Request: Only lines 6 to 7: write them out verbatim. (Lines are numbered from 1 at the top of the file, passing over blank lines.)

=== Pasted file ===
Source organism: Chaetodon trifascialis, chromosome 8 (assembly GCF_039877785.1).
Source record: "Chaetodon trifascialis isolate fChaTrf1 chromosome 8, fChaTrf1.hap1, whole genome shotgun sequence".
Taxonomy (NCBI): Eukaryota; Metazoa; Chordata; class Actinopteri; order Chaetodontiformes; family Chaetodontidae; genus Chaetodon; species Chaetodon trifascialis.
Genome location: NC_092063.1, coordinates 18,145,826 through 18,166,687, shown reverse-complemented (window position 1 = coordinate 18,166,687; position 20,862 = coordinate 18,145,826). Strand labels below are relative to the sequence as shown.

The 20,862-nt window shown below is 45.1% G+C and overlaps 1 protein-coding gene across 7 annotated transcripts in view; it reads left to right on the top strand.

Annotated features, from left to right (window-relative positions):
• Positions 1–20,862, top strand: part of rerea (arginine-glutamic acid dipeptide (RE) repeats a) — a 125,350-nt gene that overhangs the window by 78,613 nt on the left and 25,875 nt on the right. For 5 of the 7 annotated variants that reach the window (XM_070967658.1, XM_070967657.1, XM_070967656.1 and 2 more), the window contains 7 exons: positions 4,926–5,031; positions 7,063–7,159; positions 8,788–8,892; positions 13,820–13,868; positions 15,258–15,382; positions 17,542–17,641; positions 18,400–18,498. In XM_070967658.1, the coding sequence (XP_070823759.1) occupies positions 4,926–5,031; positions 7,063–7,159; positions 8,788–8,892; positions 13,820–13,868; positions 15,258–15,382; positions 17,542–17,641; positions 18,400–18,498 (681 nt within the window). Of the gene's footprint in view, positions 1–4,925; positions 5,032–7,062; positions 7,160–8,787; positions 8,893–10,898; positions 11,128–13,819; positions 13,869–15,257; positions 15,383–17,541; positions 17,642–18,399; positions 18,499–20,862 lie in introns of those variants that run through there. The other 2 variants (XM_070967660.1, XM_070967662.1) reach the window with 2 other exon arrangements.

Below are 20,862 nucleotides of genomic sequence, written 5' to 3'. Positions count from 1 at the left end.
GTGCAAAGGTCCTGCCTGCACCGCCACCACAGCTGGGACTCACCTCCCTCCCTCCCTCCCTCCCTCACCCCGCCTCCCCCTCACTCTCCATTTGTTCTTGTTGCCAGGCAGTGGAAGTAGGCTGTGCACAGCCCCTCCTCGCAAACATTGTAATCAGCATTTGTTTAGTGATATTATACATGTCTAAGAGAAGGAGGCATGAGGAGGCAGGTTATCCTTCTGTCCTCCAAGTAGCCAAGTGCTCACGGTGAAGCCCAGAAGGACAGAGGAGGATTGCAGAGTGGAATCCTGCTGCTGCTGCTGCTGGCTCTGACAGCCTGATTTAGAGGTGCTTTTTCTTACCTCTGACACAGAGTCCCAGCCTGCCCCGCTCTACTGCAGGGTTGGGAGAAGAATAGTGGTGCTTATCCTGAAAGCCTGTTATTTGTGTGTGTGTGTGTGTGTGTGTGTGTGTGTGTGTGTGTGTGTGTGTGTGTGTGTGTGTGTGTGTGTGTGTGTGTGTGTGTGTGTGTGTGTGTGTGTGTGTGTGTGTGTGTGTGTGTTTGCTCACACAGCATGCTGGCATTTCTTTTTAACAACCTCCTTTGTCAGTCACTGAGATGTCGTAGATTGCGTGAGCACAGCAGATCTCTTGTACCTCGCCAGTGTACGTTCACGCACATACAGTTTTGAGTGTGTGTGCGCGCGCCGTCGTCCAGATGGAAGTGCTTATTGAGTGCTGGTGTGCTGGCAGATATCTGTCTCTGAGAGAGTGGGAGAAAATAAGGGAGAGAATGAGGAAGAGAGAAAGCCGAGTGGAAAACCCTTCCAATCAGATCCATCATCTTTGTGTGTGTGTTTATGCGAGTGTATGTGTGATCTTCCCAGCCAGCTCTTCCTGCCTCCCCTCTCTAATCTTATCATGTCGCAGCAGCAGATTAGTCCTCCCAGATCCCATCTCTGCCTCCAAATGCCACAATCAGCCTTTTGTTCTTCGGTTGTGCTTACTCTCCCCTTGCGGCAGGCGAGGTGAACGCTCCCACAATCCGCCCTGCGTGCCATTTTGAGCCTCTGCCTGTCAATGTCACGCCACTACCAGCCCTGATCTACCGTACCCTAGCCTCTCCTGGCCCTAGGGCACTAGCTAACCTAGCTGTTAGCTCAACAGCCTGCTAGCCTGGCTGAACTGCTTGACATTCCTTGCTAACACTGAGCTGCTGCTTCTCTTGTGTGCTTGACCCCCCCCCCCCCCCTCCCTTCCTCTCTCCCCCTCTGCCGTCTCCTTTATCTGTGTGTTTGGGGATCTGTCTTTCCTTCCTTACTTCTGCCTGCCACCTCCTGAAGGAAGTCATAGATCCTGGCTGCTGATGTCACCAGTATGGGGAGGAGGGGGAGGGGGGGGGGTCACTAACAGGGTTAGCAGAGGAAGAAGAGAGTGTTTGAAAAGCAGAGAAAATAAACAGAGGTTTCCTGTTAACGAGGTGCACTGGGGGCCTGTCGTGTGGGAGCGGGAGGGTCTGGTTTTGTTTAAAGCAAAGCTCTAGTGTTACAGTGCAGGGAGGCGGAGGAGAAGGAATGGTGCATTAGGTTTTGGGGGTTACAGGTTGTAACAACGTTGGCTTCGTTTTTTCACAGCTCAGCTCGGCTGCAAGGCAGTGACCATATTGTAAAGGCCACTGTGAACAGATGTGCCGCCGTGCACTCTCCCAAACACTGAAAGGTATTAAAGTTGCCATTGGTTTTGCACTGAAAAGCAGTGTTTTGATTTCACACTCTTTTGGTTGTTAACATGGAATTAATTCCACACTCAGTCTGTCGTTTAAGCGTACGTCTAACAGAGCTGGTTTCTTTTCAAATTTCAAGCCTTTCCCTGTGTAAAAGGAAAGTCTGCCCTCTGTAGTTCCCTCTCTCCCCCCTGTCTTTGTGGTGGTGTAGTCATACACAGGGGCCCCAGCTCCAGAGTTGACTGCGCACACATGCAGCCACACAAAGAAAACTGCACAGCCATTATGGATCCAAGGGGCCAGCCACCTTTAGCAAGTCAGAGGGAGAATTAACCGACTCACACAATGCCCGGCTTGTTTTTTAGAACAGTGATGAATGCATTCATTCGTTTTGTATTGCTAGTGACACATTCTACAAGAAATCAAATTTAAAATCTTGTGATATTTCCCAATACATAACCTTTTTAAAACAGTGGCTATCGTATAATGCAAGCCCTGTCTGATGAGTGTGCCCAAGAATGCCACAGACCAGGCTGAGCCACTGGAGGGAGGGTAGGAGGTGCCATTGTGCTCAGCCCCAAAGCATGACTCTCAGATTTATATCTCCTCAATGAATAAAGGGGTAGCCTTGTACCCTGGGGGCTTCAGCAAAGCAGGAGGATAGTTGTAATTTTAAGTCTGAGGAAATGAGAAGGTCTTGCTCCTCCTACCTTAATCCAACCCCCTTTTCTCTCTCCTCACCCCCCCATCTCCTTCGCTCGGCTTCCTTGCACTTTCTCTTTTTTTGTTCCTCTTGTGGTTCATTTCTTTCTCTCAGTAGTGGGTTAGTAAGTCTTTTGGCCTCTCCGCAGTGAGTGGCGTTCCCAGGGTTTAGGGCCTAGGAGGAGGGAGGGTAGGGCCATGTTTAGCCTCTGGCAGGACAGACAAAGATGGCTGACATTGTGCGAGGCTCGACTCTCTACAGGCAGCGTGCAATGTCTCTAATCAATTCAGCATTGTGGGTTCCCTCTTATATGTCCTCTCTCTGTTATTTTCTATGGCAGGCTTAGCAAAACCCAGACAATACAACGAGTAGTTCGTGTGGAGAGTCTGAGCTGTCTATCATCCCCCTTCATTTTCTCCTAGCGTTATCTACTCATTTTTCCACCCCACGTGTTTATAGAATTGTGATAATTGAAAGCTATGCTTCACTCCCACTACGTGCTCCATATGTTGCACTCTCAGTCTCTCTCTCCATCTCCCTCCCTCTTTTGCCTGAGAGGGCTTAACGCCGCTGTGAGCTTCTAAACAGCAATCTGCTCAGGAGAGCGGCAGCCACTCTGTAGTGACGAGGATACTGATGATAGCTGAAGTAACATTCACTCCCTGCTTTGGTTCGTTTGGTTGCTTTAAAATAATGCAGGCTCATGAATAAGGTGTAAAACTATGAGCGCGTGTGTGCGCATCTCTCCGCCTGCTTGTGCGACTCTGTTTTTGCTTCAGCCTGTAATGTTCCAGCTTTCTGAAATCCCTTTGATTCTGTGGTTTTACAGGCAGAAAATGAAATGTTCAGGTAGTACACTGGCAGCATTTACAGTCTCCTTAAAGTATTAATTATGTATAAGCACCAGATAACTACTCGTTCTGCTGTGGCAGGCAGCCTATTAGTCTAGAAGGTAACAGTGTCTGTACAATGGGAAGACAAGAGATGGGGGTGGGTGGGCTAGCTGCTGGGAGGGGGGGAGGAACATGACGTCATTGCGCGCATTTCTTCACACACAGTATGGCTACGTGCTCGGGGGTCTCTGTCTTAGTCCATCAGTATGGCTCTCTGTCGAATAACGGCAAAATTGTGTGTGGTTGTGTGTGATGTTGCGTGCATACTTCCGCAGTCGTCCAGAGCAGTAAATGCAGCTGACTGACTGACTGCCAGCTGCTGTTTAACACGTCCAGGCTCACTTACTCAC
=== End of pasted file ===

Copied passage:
Annotated features, from left to right (window-relative positions):
• Positions 1–20,862, top strand: part of rerea (arginine-glutamic acid dipeptide (RE) repeats a) — a 125,350-nt gene that overhangs the window by 78,613 nt on the left and 25,875 nt on the right. For 5 of the 7 annotated variants that reach the window (XM_070967658.1, XM_070967657.1, XM_070967656.1 and 2 more), the window contains 7 exons: positions 4,926–5,031; positions 7,063–7,159; positions 8,788–8,892; positions 13,820–13,868; positions 15,258–15,382; positions 17,542–17,641; positions 18,400–18,498. In XM_070967658.1, the coding sequence (XP_070823759.1) occupies positions 4,926–5,031; positions 7,063–7,159; positions 8,788–8,892; positions 13,820–13,868; positions 15,258–15,382; positions 17,542–17,641; positions 18,400–18,498 (681 nt within the window). Of the gene's footprint in view, positions 1–4,925; positions 5,032–7,062; positions 7,160–8,787; positions 8,893–10,898; positions 11,128–13,819; positions 13,869–15,257; positions 15,383–17,541; positions 17,642–18,399; positions 18,499–20,862 lie in introns of those variants that run through there. The other 2 variants (XM_070967660.1, XM_070967662.1) reach the window with 2 other exon arrangements.